We herded three kids under 8 off the C train at 81st and headed toward the museum. The line was around the block, hundreds of rain soaked tourists and Spring Breakers, like us, at a standstill. We couldn’t wait.
Our NYC day had been carefully planned. Natural History then lunch at Serendipity, followed by Battery Park and a cruise to Lady Liberty. Then back up to a Times Square much more kid-appropriate than the one of my youth, and dinner before crashing in a hotel room illuminated by the lights of Broadway. There was no room on the agenda for standing idle in the rain. No room at all.
Across the street Central Park beckoned. Not on the agenda, but it was a mere 2 mile stroller-less walk to Frrrozen Hot Chocolate bliss through the park. Why not?
We ran. Up and down rocks and trails and around the pond. We chased pigeons through puddles despite parental admonitions concerning wet socks and much more walking/running to come. We chased more pigeons and then had to stop.
The boy was sobbing. His feet were squishy, he was cold. His 4 year old face was covered in tears and rain and unsanitary park puddle water.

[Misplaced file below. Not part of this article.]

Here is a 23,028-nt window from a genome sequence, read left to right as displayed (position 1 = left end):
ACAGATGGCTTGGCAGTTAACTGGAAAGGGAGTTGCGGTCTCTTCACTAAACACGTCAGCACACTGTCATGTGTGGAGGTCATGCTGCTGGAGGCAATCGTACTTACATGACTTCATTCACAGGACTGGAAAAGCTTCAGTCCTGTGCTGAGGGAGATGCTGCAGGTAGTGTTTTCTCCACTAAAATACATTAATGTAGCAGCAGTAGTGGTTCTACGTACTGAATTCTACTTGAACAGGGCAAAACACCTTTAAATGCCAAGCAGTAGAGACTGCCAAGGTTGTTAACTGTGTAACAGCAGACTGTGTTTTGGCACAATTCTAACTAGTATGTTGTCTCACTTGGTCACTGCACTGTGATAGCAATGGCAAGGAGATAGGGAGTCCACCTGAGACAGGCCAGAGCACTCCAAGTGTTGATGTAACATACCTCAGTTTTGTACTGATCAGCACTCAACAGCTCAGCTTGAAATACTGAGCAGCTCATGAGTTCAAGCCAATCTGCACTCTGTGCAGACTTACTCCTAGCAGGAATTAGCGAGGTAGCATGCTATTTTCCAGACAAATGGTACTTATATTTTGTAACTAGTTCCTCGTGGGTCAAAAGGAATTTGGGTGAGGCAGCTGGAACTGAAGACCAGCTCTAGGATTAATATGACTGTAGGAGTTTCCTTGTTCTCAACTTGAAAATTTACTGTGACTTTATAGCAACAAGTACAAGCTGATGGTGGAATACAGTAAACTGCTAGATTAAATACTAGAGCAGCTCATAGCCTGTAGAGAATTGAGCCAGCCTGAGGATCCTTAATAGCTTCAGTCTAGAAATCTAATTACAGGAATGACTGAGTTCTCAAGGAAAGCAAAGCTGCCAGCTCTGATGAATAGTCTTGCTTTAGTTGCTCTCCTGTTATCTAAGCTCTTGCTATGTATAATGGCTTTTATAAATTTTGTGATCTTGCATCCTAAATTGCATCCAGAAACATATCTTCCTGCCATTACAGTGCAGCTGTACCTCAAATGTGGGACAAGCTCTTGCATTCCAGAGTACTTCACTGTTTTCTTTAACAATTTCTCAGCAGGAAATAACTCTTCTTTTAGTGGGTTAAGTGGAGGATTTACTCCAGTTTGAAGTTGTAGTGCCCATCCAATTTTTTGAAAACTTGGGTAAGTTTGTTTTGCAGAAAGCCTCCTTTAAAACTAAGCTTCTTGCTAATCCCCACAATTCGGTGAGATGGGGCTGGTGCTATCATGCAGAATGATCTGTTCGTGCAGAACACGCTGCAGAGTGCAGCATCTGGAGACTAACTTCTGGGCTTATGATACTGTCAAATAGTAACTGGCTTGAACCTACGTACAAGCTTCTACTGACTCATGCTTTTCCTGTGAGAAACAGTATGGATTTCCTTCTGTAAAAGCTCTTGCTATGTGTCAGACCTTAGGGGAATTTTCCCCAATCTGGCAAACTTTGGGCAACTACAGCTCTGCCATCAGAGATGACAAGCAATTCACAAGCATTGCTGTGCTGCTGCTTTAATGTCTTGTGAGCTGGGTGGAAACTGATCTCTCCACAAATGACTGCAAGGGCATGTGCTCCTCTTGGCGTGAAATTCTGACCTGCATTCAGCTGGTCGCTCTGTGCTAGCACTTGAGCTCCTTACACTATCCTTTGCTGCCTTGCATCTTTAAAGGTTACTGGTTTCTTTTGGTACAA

We stood him on a bench and removed his shoes, then peeled his socks from his feet. As we wrung out his–carefully chosen in homage to our first intended destination–dinosaur socks he was still crying and now yelling, “There’s no time to spare…no time to spare!”
Like an end-of-days evangelist shouting on a street corner, he was expressing exactly what I was feeling, there is absolutely no time to spare.
There was and is so much to do, and the most important of those things was precisely what we were doing. Not the pigeons and forced march through the rain, exactly, but the time spent with just the 5 of us. Time together not racing to or from activities or squeezed between work commitments. Real, uninterrupted, loud, messy, and sweet time. There is just so little, too little of that time.
We put the less-wet but still soggy socks back on his feet and headed off to pet horses waiting for carriage riders, chase more pigeons, climb more rocks, and continue on in our now less-scheduled day.
We hit some of our agenda but mostly we roamed. We clocked a ridiculous amount of steps and a glorious amount of time together. We laughed and hugged, and irritated city dwellers with our sidewalk stops to wonder at the sights around us. We took turns carrying exhausted kids on our backs, and my husband and I made a new plan.
Our new plan is to stop. Stop ourselves and each other in those moments of parental and professional overwhelming stress–those times when we can’t see the forest of our beautiful family and life together through the trees. We will stop and remember that there is no time to spare. At least we plan to try.